These prints are based on astronomical data and observations, something I have been interested since I was about four years old. One of my favorites is the Solar Family Portrait print, based on a montage taken by Voyager I in 1990: There are also a series of prints based on the circular shapes created by
Project Type: Prints
These pieces are basically in-jokes, amusing little puzzles that reward the mathematically-oriented. First, the “Square Inch” pieces, in which the total area of the printed black circles equals that of the title, even thought they’re not square, not contiguous, and (mostly) not filled. The second set consist of geometric shapes that all have the same
These are self-portraits I created using the grayscale values of Gothic 13 foam letters purchased from a Michael’s craft store. The base grid is 23×23, which (given the general proportion of text characters) yields a final proportion of 1.4:1. One is pure grayscale, two are duotones, and one is a tritone.
These are serial monoprints I did at Vermont Studio Center in March of 2010. I used rollers, simple stencils, and stamps to create images that simulated flags and flag symbology; the name “vexilla” (singular “vexillum”) comes from “vexilology”, or the study of flags. In each of the series, the progression starts at the upper left,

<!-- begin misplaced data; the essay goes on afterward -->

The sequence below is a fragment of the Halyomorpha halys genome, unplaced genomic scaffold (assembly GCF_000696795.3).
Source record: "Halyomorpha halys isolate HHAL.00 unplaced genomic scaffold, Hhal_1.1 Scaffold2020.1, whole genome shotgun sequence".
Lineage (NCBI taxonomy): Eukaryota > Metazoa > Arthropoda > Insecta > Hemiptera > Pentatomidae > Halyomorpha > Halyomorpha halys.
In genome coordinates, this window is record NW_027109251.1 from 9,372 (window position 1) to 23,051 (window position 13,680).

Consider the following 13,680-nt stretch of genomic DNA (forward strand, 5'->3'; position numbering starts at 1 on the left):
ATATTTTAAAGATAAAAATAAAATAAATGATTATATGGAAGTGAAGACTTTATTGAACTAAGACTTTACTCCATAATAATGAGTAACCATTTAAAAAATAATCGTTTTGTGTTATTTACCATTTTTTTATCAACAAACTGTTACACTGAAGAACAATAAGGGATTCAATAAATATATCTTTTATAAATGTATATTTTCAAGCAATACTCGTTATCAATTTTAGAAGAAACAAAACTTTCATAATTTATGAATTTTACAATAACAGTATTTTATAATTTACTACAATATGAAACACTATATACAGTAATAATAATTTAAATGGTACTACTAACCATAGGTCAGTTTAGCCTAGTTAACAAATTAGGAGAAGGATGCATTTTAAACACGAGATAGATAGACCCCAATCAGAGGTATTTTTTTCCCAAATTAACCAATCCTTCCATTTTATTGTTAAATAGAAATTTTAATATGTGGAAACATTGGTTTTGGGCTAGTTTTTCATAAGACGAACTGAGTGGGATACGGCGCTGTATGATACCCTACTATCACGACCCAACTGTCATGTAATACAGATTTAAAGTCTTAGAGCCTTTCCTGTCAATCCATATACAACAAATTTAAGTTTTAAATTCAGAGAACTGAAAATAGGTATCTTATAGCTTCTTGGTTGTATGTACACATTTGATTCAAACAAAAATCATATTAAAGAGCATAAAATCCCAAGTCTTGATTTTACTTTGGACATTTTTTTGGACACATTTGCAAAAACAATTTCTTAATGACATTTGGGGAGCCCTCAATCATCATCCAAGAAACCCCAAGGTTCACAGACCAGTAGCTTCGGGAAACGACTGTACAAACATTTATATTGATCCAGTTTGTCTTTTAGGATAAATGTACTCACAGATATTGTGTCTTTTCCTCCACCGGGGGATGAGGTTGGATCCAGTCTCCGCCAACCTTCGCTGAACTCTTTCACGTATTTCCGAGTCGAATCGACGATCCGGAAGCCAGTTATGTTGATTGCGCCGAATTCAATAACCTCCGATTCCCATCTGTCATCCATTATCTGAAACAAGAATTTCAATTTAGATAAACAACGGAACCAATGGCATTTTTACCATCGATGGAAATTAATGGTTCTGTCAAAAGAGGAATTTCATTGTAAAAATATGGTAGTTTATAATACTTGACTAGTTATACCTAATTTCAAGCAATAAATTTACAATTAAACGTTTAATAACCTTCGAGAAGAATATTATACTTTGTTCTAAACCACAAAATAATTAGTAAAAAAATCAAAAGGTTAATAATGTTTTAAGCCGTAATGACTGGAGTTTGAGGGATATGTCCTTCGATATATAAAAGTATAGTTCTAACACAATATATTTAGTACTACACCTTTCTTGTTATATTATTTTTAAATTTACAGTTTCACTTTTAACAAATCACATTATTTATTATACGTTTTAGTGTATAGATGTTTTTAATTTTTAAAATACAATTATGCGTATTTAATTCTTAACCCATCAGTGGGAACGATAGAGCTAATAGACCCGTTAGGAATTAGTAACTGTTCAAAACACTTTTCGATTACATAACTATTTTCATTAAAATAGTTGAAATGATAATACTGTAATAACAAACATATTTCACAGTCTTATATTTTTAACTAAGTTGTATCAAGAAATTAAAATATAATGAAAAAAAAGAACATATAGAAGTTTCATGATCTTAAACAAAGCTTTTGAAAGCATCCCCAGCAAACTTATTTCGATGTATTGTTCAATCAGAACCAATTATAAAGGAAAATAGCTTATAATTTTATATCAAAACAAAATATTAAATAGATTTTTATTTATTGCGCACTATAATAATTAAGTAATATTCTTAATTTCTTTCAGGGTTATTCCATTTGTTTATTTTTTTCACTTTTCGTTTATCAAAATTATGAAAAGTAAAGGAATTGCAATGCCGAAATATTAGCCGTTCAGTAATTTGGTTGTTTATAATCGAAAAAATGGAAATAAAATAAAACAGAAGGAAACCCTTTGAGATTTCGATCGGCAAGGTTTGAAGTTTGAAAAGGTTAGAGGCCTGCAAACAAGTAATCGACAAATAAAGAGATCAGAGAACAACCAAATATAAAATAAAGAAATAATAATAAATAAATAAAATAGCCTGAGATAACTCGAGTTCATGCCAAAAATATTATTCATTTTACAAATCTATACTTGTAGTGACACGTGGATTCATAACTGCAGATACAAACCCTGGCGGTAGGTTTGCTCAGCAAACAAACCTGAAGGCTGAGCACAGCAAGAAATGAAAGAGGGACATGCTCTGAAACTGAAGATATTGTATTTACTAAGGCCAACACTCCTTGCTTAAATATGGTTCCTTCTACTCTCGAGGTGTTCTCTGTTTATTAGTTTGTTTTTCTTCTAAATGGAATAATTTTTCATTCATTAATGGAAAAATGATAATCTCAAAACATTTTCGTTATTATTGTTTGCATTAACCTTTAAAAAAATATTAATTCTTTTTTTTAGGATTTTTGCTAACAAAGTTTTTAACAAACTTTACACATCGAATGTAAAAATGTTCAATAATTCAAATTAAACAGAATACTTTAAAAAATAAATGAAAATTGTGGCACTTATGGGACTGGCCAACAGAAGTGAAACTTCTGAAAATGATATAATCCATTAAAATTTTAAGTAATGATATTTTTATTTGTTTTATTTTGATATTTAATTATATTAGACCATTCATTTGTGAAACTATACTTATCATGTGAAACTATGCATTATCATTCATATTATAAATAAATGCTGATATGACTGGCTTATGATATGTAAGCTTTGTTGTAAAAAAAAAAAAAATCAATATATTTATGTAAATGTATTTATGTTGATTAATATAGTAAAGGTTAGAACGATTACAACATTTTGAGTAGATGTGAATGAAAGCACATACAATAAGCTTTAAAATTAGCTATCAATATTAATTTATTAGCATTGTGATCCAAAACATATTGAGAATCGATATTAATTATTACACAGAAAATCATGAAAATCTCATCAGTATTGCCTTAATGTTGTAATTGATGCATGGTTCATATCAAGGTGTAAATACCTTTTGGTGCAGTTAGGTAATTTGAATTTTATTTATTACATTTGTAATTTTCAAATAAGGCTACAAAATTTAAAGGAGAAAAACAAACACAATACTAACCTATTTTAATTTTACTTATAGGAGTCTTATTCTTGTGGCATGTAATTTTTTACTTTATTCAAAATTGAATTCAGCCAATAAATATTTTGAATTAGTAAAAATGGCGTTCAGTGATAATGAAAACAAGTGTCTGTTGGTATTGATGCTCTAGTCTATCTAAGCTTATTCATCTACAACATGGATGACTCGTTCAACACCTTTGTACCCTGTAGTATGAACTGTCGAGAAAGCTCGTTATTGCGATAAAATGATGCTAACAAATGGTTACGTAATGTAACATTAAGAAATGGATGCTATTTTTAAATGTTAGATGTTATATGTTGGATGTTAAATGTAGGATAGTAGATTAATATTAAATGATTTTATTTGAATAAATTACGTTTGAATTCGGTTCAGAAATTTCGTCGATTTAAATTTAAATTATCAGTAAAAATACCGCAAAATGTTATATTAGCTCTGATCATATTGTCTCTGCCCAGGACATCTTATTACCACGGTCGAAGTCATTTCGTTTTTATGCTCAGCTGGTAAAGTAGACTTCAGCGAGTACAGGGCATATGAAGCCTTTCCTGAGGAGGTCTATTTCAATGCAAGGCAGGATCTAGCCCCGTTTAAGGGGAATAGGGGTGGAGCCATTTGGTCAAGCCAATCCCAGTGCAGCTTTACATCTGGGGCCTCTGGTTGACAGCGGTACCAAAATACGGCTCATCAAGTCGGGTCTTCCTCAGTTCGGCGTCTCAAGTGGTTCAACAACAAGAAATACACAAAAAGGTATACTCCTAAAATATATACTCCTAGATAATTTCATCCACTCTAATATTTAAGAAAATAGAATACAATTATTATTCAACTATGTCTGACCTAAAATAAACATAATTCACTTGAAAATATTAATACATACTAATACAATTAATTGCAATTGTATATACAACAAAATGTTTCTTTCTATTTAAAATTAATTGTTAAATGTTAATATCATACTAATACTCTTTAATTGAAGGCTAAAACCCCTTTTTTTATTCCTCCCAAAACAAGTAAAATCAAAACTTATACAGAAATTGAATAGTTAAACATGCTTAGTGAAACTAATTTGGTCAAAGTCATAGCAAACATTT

These are monoprints done at the Vermont Studio Center in March of 2010. They were printed in series, to explore the various layering subtleties that might happen over several pulls. They were printed using Daniel Smith relief ink thinned with flash oil, #3 plate oil and transparent ink base. There are 15 members in the
Shipping containers have fascinated me for the way they allow incredible amounts of material to be transported in an automated fashion all across the globe. This portfolio illustrates some constructions I’ve done or proposed, and two galleries of prints, which are available here.
These are silhouette images I made by shooting people looking down into the camera as I pointed it at the zenith sky. I then vectorized them in Adobe Illustrator to make them as black as possible. Something about the way they looked reminded me of Robert Longo’s “Men in the City” series, so I named
These silhouettes are drawn from the light arrays suspended over a major freeway intersection in Austin, Texas; security camera emplacements in major intersections and on buildings; and cell towers scattered throughout the city. I was able to go back and make an updated version of the Burnet Road tower in 2013. These are available as
These are shaped-plate relief prints where I cut out the plate with either a jeweler’s saw or with a laser cutter. They were inked with a roller and printed on an intaglio press, so the image is deep and embossed. Some of them are available for sale here.